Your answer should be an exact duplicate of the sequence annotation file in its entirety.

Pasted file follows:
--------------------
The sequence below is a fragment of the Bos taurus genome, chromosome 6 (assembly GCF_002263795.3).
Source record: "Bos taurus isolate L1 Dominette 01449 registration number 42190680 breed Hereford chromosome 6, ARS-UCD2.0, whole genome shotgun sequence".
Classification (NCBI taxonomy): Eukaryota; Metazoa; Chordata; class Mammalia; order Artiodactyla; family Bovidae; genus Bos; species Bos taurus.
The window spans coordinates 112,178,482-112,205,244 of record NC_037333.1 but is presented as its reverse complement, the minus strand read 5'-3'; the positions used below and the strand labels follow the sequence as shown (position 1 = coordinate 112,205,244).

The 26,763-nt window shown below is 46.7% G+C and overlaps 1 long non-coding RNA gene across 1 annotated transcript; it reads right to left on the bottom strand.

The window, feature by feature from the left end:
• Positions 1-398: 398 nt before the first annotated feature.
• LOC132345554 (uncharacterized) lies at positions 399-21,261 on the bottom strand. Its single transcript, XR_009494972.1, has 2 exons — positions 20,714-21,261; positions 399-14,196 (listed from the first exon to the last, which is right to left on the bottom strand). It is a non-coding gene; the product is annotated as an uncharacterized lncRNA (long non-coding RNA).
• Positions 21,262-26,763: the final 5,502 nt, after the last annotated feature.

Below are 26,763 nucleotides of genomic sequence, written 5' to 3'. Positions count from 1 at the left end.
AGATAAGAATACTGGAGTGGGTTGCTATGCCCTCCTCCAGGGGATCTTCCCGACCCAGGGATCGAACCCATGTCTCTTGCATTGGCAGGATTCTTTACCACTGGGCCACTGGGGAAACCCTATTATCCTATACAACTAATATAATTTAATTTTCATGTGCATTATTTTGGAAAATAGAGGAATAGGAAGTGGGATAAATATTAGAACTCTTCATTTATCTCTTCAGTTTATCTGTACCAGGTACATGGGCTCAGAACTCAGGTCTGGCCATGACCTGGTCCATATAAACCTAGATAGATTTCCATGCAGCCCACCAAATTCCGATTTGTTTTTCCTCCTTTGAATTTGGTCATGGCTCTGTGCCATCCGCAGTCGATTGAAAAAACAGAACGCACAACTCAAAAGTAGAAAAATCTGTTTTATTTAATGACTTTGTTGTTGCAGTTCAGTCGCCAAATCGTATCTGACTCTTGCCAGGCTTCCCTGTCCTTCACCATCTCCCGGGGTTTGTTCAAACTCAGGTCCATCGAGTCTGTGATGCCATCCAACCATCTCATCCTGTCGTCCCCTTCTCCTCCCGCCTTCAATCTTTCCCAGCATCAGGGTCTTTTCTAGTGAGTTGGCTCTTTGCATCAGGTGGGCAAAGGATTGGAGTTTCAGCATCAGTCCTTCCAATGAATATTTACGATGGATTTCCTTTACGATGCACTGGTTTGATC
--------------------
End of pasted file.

The sequence below is a fragment of the Bos taurus genome, chromosome 6 (assembly GCF_002263795.3).
Source record: "Bos taurus isolate L1 Dominette 01449 registration number 42190680 breed Hereford chromosome 6, ARS-UCD2.0, whole genome shotgun sequence".
Classification (NCBI taxonomy): Eukaryota; Metazoa; Chordata; class Mammalia; order Artiodactyla; family Bovidae; genus Bos; species Bos taurus.
The window spans coordinates 112,178,482-112,205,244 of record NC_037333.1 but is presented as its reverse complement, the minus strand read 5'-3'; the positions used below and the strand labels follow the sequence as shown (position 1 = coordinate 112,205,244).

The 26,763-nt window shown below is 46.7% G+C and overlaps 1 long non-coding RNA gene across 1 annotated transcript; it reads right to left on the bottom strand.

The window, feature by feature from the left end:
• Positions 1-398: 398 nt before the first annotated feature.
• LOC132345554 (uncharacterized) lies at positions 399-21,261 on the bottom strand. Its single transcript, XR_009494972.1, has 2 exons — positions 20,714-21,261; positions 399-14,196 (listed from the first exon to the last, which is right to left on the bottom strand). It is a non-coding gene; the product is annotated as an uncharacterized lncRNA (long non-coding RNA).
• Positions 21,262-26,763: the final 5,502 nt, after the last annotated feature.

Below are 26,763 nucleotides of genomic sequence, written 5' to 3'. Positions count from 1 at the left end.
AGATAAGAATACTGGAGTGGGTTGCTATGCCCTCCTCCAGGGGATCTTCCCGACCCAGGGATCGAACCCATGTCTCTTGCATTGGCAGGATTCTTTACCACTGGGCCACTGGGGAAACCCTATTATCCTATACAACTAATATAATTTAATTTTCATGTGCATTATTTTGGAAAATAGAGGAATAGGAAGTGGGATAAATATTAGAACTCTTCATTTATCTCTTCAGTTTATCTGTACCAGGTACATGGGCTCAGAACTCAGGTCTGGCCATGACCTGGTCCATATAAACCTAGATAGATTTCCATGCAGCCCACCAAATTCCGATTTGTTTTTCCTCCTTTGAATTTGGTCATGGCTCTGTGCCATCCGCAGTCGATTGAAAAAACAGAACGCACAACTCAAAAGTAGAAAAATCTGTTTTATTTAATGACTTTGTTGTTGCAGTTCAGTCGCCAAATCGTATCTGACTCTTGCCAGGCTTCCCTGTCCTTCACCATCTCCCGGGGTTTGTTCAAACTCAGGTCCATCGAGTCTGTGATGCCATCCAACCATCTCATCCTGTCGTCCCCTTCTCCTCCCGCCTTCAATCTTTCCCAGCATCAGGGTCTTTTCTAGTGAGTTGGCTCTTTGCATCAGGTGGGCAAAGGATTGGAGTTTCAGCATCAGTCCTTCCAATGAATATTTACGATGGATTTCCTTTACGATGCACTGGTTTGATC